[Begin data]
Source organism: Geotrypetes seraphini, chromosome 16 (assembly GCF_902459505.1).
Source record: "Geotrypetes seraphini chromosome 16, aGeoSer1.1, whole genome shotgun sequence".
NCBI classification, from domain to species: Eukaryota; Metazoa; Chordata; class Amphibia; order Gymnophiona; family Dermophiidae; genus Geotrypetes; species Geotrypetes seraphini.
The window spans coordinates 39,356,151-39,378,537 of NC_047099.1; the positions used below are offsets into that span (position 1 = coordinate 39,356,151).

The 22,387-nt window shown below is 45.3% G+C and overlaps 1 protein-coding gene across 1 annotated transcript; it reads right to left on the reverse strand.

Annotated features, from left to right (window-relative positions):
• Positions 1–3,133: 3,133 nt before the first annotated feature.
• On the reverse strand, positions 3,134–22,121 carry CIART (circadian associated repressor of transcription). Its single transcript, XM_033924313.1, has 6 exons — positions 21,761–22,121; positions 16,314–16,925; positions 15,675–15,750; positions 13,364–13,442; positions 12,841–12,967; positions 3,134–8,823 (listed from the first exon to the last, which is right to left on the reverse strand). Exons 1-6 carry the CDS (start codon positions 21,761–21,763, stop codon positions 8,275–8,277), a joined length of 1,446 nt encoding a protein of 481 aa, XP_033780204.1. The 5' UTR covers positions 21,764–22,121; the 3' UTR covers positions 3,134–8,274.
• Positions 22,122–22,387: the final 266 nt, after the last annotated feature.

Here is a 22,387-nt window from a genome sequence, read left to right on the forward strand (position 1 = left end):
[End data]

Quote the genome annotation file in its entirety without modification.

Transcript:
Source organism: Geotrypetes seraphini, chromosome 16 (assembly GCF_902459505.1).
Source record: "Geotrypetes seraphini chromosome 16, aGeoSer1.1, whole genome shotgun sequence".
NCBI classification, from domain to species: Eukaryota; Metazoa; Chordata; class Amphibia; order Gymnophiona; family Dermophiidae; genus Geotrypetes; species Geotrypetes seraphini.
The window spans coordinates 39,356,151-39,378,537 of NC_047099.1; the positions used below are offsets into that span (position 1 = coordinate 39,356,151).

The 22,387-nt window shown below is 45.3% G+C and overlaps 1 protein-coding gene across 1 annotated transcript; it reads right to left on the reverse strand.

Annotated features, from left to right (window-relative positions):
• Positions 1–3,133: 3,133 nt before the first annotated feature.
• On the reverse strand, positions 3,134–22,121 carry CIART (circadian associated repressor of transcription). Its single transcript, XM_033924313.1, has 6 exons — positions 21,761–22,121; positions 16,314–16,925; positions 15,675–15,750; positions 13,364–13,442; positions 12,841–12,967; positions 3,134–8,823 (listed from the first exon to the last, which is right to left on the reverse strand). Exons 1-6 carry the CDS (start codon positions 21,761–21,763, stop codon positions 8,275–8,277), a joined length of 1,446 nt encoding a protein of 481 aa, XP_033780204.1. The 5' UTR covers positions 21,764–22,121; the 3' UTR covers positions 3,134–8,274.
• Positions 22,122–22,387: the final 266 nt, after the last annotated feature.

Here is a 22,387-nt window from a genome sequence, read left to right on the forward strand (position 1 = left end):